Home automation tools that can be used through one's smartphone can be pivotal to being able to effectively use these tools, and without a smartphone or similarly associated tablet, it may be difficult to utilize home automation tools to their full potential. Being able to properly access these tools will allow the user to turn on lights, lock doors, control the temperature in the home, control appliances, maintain home security, and do a variety of other tasks. For more on what different kinds of home automation tools can do for you, and how these tools could work for you, follow this link: home automation possibilities. One of these home automation systems is the Iris by Lowe's. This system is connected through the home's Wifi and can be used to control most of the above areas that were touched upon above.
  

From locking doors at night, to making sure all the lights are off before bed, Iris allows one to access the full use of their home without having to make all the individual changes to the home one at a time. This could be very important for those who are currently living a disability or with a limitation that does not allow them to reach all parts of the home in a timely and safe manner while they are alone. For these people, having a smart home where a person can ensure their home is safe and secure without having to go and check each area can be key in maintaining one's independence. Use of a Smart Home to Adults with Disabilities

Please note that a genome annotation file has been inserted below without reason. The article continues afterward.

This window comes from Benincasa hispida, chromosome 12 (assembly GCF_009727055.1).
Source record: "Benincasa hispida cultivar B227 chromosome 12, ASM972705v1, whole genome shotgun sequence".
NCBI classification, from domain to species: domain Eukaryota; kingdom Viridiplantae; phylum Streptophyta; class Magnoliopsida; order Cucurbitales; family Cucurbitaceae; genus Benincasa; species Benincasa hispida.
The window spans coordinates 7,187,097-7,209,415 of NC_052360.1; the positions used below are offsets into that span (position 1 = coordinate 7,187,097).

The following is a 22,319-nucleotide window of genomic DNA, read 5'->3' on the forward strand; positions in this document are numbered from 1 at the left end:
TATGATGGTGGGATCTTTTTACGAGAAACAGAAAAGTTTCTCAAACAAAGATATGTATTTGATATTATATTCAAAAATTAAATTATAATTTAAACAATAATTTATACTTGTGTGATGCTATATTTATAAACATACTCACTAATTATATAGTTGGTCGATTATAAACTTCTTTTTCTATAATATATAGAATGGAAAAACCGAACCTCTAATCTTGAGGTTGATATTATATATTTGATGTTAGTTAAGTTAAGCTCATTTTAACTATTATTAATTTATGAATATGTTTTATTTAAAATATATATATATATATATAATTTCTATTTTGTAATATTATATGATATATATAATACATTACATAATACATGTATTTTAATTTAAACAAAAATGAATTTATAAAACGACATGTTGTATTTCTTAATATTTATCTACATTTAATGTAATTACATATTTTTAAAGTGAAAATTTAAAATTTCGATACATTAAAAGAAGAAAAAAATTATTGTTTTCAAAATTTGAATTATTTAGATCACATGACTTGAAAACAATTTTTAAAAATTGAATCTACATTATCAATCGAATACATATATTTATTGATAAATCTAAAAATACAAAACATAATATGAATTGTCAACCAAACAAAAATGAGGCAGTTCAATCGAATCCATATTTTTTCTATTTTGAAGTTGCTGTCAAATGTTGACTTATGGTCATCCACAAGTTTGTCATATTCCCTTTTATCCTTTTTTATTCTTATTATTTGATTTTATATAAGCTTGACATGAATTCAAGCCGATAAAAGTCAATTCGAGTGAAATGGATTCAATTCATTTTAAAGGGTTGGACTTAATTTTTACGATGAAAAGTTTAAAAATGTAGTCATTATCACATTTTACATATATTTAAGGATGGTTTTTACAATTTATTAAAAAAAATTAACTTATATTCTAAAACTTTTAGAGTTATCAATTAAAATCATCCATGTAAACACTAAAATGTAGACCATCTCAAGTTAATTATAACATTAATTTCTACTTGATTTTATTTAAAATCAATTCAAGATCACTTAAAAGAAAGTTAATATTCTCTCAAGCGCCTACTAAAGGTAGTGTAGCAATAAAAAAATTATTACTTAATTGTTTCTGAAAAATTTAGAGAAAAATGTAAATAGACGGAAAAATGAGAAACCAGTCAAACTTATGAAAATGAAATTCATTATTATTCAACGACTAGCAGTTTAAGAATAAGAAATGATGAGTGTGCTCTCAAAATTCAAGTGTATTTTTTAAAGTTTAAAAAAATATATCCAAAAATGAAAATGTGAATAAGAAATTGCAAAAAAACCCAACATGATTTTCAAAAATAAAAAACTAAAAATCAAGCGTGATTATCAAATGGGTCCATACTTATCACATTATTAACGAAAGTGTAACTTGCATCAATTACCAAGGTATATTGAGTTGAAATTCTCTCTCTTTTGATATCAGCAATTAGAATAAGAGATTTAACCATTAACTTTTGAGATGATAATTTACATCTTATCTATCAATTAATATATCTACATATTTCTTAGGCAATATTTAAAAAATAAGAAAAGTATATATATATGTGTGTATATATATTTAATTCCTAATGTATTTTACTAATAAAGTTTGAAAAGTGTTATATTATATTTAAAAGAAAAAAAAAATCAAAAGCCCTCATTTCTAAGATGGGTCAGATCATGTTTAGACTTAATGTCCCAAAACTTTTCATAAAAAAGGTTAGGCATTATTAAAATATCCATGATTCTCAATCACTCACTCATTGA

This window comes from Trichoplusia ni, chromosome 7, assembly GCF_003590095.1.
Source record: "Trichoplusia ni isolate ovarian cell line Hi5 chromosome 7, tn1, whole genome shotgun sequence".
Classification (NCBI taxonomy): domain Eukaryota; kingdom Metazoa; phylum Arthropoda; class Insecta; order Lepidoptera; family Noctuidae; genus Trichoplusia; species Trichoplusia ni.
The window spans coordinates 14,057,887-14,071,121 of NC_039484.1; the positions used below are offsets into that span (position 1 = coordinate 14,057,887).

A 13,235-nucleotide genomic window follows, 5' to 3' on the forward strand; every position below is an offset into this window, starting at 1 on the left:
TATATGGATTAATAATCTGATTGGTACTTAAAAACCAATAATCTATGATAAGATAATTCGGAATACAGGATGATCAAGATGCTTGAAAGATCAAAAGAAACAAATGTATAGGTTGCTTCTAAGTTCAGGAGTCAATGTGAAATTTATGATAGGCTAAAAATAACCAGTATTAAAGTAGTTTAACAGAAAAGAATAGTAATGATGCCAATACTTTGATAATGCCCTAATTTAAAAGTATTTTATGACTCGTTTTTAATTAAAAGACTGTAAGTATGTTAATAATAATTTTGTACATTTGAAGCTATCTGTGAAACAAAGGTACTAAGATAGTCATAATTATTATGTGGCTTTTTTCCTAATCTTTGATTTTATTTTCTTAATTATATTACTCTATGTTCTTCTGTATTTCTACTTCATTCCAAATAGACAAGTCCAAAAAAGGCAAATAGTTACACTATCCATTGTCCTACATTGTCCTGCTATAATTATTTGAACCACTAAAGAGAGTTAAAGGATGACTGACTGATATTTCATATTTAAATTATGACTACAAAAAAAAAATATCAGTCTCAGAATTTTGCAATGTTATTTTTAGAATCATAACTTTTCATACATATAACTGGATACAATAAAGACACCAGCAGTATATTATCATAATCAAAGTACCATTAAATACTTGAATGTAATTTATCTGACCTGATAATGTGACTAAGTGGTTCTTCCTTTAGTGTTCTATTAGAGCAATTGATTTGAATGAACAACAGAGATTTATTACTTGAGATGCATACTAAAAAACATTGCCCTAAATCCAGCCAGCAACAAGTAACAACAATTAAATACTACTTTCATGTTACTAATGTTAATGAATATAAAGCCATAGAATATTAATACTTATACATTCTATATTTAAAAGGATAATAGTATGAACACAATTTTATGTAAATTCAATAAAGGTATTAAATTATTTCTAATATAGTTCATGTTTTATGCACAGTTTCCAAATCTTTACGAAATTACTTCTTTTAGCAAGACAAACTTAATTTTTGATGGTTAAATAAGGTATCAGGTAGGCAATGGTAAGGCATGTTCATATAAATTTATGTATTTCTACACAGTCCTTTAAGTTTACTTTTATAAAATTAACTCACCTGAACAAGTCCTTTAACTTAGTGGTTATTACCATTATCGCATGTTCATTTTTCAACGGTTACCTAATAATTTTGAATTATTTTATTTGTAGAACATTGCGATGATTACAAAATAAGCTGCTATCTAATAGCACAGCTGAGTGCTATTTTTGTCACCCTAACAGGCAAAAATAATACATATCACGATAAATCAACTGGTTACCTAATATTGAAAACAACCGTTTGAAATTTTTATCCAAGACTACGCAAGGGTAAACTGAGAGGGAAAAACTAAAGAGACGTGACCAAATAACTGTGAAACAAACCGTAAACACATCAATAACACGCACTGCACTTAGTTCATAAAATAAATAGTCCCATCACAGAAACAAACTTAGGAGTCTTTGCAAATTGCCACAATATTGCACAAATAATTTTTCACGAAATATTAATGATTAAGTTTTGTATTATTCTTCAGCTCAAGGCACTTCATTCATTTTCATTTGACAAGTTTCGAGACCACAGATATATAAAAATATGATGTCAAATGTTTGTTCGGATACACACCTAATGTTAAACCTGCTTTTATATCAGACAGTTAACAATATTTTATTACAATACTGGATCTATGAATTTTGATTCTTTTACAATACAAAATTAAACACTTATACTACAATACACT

Whether one decides to use the Iris system from Lowe's, or one if prefers to go with a custom home automation system like the one in the video above, it is clear to see that home automation can be effectively used to help people maintain a higher quality of life, especially in regards to the elderly or those with disabilities.
Home automation enables people like the elderly or those with disabilities to be able to engage in the activities they need and want to be able to do without taking away their independence or sacrificing quality of life to do so. However, this is an avenue that many homeowners and people with a steadily declining quality of life such as the elderly or those with disabilities do not seriously consider. This may be because of how new this technology is and it therefore has not become widely known as a possibility for these people, or because of its cost and perceived difficulty to set up. When considering the cost of a daily aide or another vehicle to help one accomplish a similar goal, modifying the home to make it a "Smart Home" is a cost-saving option that one does not have to keep paying for in order for it to work for you. Approximate cost of making your home "smart". As far as difficulty is concerned, one may be surprised that setting up a home automation tools are not as complicated as one might think. Getting Started with Home Automation. Modifying one's home with home automation tools in order to create a smarter home may be an effective way to increase the quality of life for oneself, or a loved one, and should not be overlooked when considering methods to maintain independence. There is no one right answer to how to properly approach maintaining quality of life without sacrificing independence for each individual, but a smart home may just be an overlooked answer that could help a good amount of people.

The Benefits of Home Automation Systems